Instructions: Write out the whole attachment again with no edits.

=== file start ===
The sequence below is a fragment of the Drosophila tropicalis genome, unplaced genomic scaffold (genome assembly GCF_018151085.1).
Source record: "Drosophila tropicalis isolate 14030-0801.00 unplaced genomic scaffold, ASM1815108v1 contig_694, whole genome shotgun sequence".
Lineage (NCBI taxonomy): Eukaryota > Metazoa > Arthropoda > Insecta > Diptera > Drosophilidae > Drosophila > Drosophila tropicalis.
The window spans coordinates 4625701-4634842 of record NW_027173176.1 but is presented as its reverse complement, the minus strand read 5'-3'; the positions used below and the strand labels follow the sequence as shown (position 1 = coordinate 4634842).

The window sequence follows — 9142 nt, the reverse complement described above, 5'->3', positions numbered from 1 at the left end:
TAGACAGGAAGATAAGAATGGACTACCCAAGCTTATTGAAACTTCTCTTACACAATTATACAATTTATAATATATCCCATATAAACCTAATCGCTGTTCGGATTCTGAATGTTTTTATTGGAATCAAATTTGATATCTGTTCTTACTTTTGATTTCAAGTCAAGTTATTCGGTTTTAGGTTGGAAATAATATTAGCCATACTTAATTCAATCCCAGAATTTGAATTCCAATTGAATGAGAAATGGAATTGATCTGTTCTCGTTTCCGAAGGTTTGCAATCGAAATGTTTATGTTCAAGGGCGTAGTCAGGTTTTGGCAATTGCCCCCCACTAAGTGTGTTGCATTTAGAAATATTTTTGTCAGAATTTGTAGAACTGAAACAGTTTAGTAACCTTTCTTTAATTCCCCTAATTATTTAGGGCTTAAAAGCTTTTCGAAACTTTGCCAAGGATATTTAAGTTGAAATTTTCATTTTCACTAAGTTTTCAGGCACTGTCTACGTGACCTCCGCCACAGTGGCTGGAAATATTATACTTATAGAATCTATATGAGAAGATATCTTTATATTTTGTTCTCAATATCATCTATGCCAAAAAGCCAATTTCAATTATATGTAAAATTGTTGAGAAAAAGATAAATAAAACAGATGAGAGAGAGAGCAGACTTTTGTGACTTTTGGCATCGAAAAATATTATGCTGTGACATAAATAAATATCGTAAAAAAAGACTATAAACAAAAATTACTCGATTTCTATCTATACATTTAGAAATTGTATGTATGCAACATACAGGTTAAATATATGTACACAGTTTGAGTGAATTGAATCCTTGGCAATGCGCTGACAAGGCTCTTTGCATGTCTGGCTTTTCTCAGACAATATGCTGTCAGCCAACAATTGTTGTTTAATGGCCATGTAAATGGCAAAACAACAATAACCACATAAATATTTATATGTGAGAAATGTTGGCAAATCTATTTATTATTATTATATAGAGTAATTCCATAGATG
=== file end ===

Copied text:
The sequence below is a fragment of the Drosophila tropicalis genome, unplaced genomic scaffold (genome assembly GCF_018151085.1).
Source record: "Drosophila tropicalis isolate 14030-0801.00 unplaced genomic scaffold, ASM1815108v1 contig_694, whole genome shotgun sequence".
Lineage (NCBI taxonomy): Eukaryota > Metazoa > Arthropoda > Insecta > Diptera > Drosophilidae > Drosophila > Drosophila tropicalis.
The window spans coordinates 4625701-4634842 of record NW_027173176.1 but is presented as its reverse complement, the minus strand read 5'-3'; the positions used below and the strand labels follow the sequence as shown (position 1 = coordinate 4634842).

The window sequence follows — 9142 nt, the reverse complement described above, 5'->3', positions numbered from 1 at the left end:
TAGACAGGAAGATAAGAATGGACTACCCAAGCTTATTGAAACTTCTCTTACACAATTATACAATTTATAATATATCCCATATAAACCTAATCGCTGTTCGGATTCTGAATGTTTTTATTGGAATCAAATTTGATATCTGTTCTTACTTTTGATTTCAAGTCAAGTTATTCGGTTTTAGGTTGGAAATAATATTAGCCATACTTAATTCAATCCCAGAATTTGAATTCCAATTGAATGAGAAATGGAATTGATCTGTTCTCGTTTCCGAAGGTTTGCAATCGAAATGTTTATGTTCAAGGGCGTAGTCAGGTTTTGGCAATTGCCCCCCACTAAGTGTGTTGCATTTAGAAATATTTTTGTCAGAATTTGTAGAACTGAAACAGTTTAGTAACCTTTCTTTAATTCCCCTAATTATTTAGGGCTTAAAAGCTTTTCGAAACTTTGCCAAGGATATTTAAGTTGAAATTTTCATTTTCACTAAGTTTTCAGGCACTGTCTACGTGACCTCCGCCACAGTGGCTGGAAATATTATACTTATAGAATCTATATGAGAAGATATCTTTATATTTTGTTCTCAATATCATCTATGCCAAAAAGCCAATTTCAATTATATGTAAAATTGTTGAGAAAAAGATAAATAAAACAGATGAGAGAGAGAGCAGACTTTTGTGACTTTTGGCATCGAAAAATATTATGCTGTGACATAAATAAATATCGTAAAAAAAGACTATAAACAAAAATTACTCGATTTCTATCTATACATTTAGAAATTGTATGTATGCAACATACAGGTTAAATATATGTACACAGTTTGAGTGAATTGAATCCTTGGCAATGCGCTGACAAGGCTCTTTGCATGTCTGGCTTTTCTCAGACAATATGCTGTCAGCCAACAATTGTTGTTTAATGGCCATGTAAATGGCAAAACAACAATAACCACATAAATATTTATATGTGAGAAATGTTGGCAAATCTATTTATTATTATTATATAGAGTAATTCCATAGATG